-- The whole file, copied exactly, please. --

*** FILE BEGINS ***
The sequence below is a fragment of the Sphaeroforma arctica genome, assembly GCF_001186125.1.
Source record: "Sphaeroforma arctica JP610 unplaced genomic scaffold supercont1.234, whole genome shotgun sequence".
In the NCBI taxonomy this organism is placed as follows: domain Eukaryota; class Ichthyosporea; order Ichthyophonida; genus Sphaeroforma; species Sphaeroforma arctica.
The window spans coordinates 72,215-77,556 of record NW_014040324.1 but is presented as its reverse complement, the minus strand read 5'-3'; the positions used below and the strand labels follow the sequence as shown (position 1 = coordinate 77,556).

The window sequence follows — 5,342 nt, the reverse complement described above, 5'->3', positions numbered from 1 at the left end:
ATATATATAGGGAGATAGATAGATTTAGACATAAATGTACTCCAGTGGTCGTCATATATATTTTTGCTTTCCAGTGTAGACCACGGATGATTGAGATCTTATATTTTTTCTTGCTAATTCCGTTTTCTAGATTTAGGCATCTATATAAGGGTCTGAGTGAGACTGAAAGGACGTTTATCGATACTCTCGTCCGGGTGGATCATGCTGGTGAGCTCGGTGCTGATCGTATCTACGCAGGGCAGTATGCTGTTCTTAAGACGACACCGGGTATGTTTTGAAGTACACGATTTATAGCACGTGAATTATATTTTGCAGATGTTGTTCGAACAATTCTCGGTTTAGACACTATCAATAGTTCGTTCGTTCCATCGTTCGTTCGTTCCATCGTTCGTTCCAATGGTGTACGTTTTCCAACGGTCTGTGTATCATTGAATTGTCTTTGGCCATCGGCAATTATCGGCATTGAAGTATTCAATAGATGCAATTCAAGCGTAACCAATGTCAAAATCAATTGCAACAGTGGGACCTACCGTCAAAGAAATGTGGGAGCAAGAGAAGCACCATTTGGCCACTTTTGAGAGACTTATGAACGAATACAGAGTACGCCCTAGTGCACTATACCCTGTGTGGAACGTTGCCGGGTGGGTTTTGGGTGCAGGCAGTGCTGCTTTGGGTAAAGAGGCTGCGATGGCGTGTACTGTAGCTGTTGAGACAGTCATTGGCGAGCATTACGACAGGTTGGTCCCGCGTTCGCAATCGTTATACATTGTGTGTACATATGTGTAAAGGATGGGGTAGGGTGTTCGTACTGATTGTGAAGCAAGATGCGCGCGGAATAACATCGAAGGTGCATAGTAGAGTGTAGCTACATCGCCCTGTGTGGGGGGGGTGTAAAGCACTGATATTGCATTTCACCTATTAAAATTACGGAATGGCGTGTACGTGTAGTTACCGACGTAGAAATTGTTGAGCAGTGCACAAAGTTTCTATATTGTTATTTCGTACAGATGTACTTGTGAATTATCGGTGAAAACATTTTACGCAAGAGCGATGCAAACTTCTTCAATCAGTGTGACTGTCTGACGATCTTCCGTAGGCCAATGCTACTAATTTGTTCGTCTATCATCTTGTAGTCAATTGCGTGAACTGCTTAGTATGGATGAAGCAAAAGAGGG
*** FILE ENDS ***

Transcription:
The sequence below is a fragment of the Sphaeroforma arctica genome, assembly GCF_001186125.1.
Source record: "Sphaeroforma arctica JP610 unplaced genomic scaffold supercont1.234, whole genome shotgun sequence".
In the NCBI taxonomy this organism is placed as follows: domain Eukaryota; class Ichthyosporea; order Ichthyophonida; genus Sphaeroforma; species Sphaeroforma arctica.
The window spans coordinates 72,215-77,556 of record NW_014040324.1 but is presented as its reverse complement, the minus strand read 5'-3'; the positions used below and the strand labels follow the sequence as shown (position 1 = coordinate 77,556).

The window sequence follows — 5,342 nt, the reverse complement described above, 5'->3', positions numbered from 1 at the left end:
ATATATATAGGGAGATAGATAGATTTAGACATAAATGTACTCCAGTGGTCGTCATATATATTTTTGCTTTCCAGTGTAGACCACGGATGATTGAGATCTTATATTTTTTCTTGCTAATTCCGTTTTCTAGATTTAGGCATCTATATAAGGGTCTGAGTGAGACTGAAAGGACGTTTATCGATACTCTCGTCCGGGTGGATCATGCTGGTGAGCTCGGTGCTGATCGTATCTACGCAGGGCAGTATGCTGTTCTTAAGACGACACCGGGTATGTTTTGAAGTACACGATTTATAGCACGTGAATTATATTTTGCAGATGTTGTTCGAACAATTCTCGGTTTAGACACTATCAATAGTTCGTTCGTTCCATCGTTCGTTCGTTCCATCGTTCGTTCCAATGGTGTACGTTTTCCAACGGTCTGTGTATCATTGAATTGTCTTTGGCCATCGGCAATTATCGGCATTGAAGTATTCAATAGATGCAATTCAAGCGTAACCAATGTCAAAATCAATTGCAACAGTGGGACCTACCGTCAAAGAAATGTGGGAGCAAGAGAAGCACCATTTGGCCACTTTTGAGAGACTTATGAACGAATACAGAGTACGCCCTAGTGCACTATACCCTGTGTGGAACGTTGCCGGGTGGGTTTTGGGTGCAGGCAGTGCTGCTTTGGGTAAAGAGGCTGCGATGGCGTGTACTGTAGCTGTTGAGACAGTCATTGGCGAGCATTACGACAGGTTGGTCCCGCGTTCGCAATCGTTATACATTGTGTGTACATATGTGTAAAGGATGGGGTAGGGTGTTCGTACTGATTGTGAAGCAAGATGCGCGCGGAATAACATCGAAGGTGCATAGTAGAGTGTAGCTACATCGCCCTGTGTGGGGGGGGTGTAAAGCACTGATATTGCATTTCACCTATTAAAATTACGGAATGGCGTGTACGTGTAGTTACCGACGTAGAAATTGTTGAGCAGTGCACAAAGTTTCTATATTGTTATTTCGTACAGATGTACTTGTGAATTATCGGTGAAAACATTTTACGCAAGAGCGATGCAAACTTCTTCAATCAGTGTGACTGTCTGACGATCTTCCGTAGGCCAATGCTACTAATTTGTTCGTCTATCATCTTGTAGTCAATTGCGTGAACTGCTTAGTATGGATGAAGCAAAAGAGGG